For instance for "random_gaussian(int, int, double)", it may be called with
any combination of 3 int/double arguments, each one must be tested and
possibly converted to the target type before calling the actual function.
For overloaded operators or functions (arithmetics, abs...) there is also
the decision about which operator is called and then what conversions are
I think we should make this as simple as possible -- in particular I
don't see a lot of value in overloading here. I'd rather have it throw
an error and force you to write the double with a ".0" when the given
value is an integer so that it is parsed as a double, rather than
accepting ambiguous input. Conversely, if you pass a double to the
integer options, raise an error.
I agree that the overloading and other stuff is not a decisive and very
useful feature of the patch, but I think that the descendant-typing
two-functions recursive evaluation is a good compromise, as it works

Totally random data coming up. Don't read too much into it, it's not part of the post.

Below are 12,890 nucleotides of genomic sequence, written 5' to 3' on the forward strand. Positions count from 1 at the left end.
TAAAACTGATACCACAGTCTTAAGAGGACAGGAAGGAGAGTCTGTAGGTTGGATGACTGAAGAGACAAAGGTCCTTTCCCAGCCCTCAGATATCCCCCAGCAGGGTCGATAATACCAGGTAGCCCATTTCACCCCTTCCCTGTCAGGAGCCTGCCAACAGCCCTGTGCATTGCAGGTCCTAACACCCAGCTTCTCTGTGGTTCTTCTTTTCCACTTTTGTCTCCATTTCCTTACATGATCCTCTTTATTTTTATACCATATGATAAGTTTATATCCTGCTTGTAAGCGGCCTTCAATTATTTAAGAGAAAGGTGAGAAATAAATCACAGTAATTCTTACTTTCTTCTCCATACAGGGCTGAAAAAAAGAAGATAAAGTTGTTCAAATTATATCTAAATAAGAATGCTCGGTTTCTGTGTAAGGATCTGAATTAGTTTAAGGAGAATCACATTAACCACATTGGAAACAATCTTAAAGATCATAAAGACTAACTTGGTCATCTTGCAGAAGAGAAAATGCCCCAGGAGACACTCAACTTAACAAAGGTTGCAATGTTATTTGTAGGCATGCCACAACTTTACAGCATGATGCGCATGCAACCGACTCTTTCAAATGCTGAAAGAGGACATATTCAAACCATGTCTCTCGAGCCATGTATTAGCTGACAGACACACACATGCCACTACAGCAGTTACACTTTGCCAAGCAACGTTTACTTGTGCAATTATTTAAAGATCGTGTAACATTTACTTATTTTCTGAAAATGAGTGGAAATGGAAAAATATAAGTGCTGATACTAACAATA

without much ado nor ambiguity, and from my point of view the code stays
quite simple with this approach.
So although the benefit (of having overloaded operators and handling two
types expressions) is indeed in practice quite limited, the cost in the
code is low.
Being more restrictive or strict as you suggest would not remove much
code, and would remove some convenience. Also, removing this feature would
induce inconsistencies: integer arguments would allow general expressions,
but only double constants would be ok for double arguments...
So I would rather keep it as it is.
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